Toeffelholm Juergen is working on a new transmitter case:

http://freerails.com/view_topic.php?id=5092&forum_id=45

Some might remember his first design: http://www.die-feldbahnsinnigen.de/forum/viewtopic.php?f=26&t=708&sid=c6793bdd10a42f3e0cdbe6f17954b642

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Postby Adrian » Thu Apr 04, 2013 12:55 am

G'day All
Today most people use 2,4 Ghz technology for RC. You have an infinite number of channels. Transmitter and receiver choose a free channel via binding. So interference is almost impossible.

I have always had trouble believing this so I did some research on the 'net and found that at least one manufacturer recommends that no more than 15 units be operated in close proximity at one time.
This makes sense as too many radio waves filling the air must interfere with each other in some way.
All in all though, a lot better than when I first started to play with RC and there was just a single on/off channel between a valve transmitter and a valve receiver and only one radio channel available, total :shock:
I do realise that a single Gn15 layout is unlikely to have a dozen or more locos, although it is possible, but I build my layouts for exhibition use and I have been to exhibitions that have had RC boats, planes, cars and trains all working in the same hall all at the same time. Plus gas powered cars just outside. ( I would have loved to be able to visualise the radio waves floating around there at that time :? :? )
That being said I do have a garden railway, which is, to say the least, not portable and the loco's for that will have radio on 27MHz (taken from a RC car, maybe using the steering channel to change the speed) and 433MHz using modules from a local electronics supplier. (The transmitter is half built at this time.)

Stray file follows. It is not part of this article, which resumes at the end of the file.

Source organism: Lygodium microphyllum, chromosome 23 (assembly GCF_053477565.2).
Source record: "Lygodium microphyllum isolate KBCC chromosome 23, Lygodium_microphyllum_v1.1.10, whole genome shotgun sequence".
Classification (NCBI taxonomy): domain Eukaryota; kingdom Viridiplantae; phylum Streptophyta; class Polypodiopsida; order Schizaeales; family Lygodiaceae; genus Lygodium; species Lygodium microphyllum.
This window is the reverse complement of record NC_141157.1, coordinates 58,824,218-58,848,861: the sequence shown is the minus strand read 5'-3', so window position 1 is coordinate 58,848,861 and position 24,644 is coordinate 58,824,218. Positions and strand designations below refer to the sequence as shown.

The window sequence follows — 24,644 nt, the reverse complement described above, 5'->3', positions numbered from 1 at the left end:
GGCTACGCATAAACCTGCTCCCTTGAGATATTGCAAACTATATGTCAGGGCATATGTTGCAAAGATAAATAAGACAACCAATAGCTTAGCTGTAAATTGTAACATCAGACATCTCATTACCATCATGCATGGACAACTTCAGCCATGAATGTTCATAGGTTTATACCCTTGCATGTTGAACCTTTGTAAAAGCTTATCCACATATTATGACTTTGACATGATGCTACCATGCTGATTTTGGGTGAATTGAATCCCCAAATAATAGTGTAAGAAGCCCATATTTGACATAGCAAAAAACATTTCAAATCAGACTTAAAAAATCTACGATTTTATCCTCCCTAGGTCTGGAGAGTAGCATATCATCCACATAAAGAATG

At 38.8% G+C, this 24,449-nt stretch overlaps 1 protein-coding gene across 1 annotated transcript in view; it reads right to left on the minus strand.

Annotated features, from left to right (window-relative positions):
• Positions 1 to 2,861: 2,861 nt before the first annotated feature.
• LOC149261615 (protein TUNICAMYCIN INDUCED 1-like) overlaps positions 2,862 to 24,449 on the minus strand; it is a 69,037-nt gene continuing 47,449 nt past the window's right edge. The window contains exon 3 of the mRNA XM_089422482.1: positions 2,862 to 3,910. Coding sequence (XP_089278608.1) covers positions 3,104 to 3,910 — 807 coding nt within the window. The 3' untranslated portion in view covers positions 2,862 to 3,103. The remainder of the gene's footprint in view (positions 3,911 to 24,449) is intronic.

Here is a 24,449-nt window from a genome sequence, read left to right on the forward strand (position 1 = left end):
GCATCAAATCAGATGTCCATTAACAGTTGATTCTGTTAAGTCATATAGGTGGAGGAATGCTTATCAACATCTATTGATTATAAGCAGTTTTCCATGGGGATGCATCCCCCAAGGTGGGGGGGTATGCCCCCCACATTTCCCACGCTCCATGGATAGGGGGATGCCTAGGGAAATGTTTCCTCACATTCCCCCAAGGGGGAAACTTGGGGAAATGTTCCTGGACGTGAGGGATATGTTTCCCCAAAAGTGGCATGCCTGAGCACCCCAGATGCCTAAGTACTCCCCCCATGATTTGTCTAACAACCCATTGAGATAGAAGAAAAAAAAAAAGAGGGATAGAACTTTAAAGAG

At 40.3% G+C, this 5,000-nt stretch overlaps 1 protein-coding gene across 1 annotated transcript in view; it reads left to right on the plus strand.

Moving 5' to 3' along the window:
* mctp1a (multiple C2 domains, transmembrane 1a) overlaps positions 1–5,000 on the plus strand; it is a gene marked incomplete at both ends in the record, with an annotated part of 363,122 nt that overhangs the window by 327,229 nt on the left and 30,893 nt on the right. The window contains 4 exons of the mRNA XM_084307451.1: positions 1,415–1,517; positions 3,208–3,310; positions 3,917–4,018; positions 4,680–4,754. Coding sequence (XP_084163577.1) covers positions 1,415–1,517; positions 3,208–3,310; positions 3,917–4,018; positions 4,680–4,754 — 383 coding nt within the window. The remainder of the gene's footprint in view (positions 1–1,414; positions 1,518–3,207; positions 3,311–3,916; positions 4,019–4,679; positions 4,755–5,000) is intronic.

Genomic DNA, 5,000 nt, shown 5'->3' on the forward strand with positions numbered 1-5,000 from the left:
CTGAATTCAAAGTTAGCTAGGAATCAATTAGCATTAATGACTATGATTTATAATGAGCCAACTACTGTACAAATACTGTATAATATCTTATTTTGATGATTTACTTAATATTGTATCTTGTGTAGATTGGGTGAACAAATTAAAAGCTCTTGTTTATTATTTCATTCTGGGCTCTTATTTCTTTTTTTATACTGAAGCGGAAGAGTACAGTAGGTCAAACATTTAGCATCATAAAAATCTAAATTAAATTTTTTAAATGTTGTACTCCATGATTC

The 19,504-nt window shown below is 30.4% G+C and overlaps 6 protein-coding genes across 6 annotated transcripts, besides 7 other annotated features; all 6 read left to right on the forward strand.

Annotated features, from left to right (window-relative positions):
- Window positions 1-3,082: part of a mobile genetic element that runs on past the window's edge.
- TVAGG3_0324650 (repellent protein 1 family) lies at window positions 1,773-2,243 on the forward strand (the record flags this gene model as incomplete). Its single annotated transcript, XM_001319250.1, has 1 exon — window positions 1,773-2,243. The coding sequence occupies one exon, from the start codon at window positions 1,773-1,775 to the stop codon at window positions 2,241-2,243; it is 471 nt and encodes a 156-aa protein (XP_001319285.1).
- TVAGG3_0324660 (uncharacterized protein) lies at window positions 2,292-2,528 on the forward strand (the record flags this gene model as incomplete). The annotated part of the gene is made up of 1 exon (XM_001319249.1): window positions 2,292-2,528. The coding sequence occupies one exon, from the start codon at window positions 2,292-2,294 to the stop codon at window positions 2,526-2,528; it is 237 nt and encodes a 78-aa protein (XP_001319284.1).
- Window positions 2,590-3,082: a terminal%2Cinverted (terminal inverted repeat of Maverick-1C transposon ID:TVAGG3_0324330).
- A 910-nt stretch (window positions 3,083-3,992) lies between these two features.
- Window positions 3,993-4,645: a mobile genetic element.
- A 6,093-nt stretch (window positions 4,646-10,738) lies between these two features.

But for my exhibition layouts I shall stick to hard-wiring with the possibility of infra red as a remote control.
So it is, as always, a case of different horses for different courses.

By the way Juergen I really like your transmitter cases ..... especially the steam punk one.

Cheers
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Postby KEG » Thu Apr 04, 2013 7:01 am

This makes sense as too many radio waves filling the air must interfere with each other in some way.


Wireless PCs, Cell Phones, remote garage and car doors seem not to interfere with each other.

20 years ago, when I ran my garden railroad with a Aristocraft 27 Mhz Train Engineer, it sometimes happened, that a loco started to move, when a kid in the the neighbourhood was playing with his RC racing car.

Today we are talking about 2,4 Ghz technology, meanwhile used by a few million modellers around this globe.

The main advantage with Battery / RC in model locomotives is, you don´t have to polish or wire your track. And you can programm the electronioc parts to get optimal (slow) running features.

By the way Juergen I really like your transmitter cases ..... especially the steam punk one.


Thanks, but I did not design or built those transmitters. It was Toeffelholm Juergen, a friend of mine.

Have fun

Juergen

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Postby Adrian » Fri Apr 05, 2013 3:15 am

G'day Juergen,
Wireless PCs, Cell Phones, remote garage and car doors seem not to interfere with each other.

I have actually seen three cars unlock themselves at the same time when a guy pressed his key-ring 'thingy'.
Also, in the majority of cases, most of those radio 'things' are not operating in tight groups.
I normally operate my layouts, at exhibitions, in close proximity to up to fifty other layouts.
The chances of interaction in that case would be a lot higher :shock: Assuming, of course, that all the layouts use radio :!:
It has been well documented in the Digitrax forum that although a number of large radio Digitrax layouts can happily operate together if a NCE layout starts up chaos ensues :shock:
And if two NCE layouts are operating nobody plays trains :!: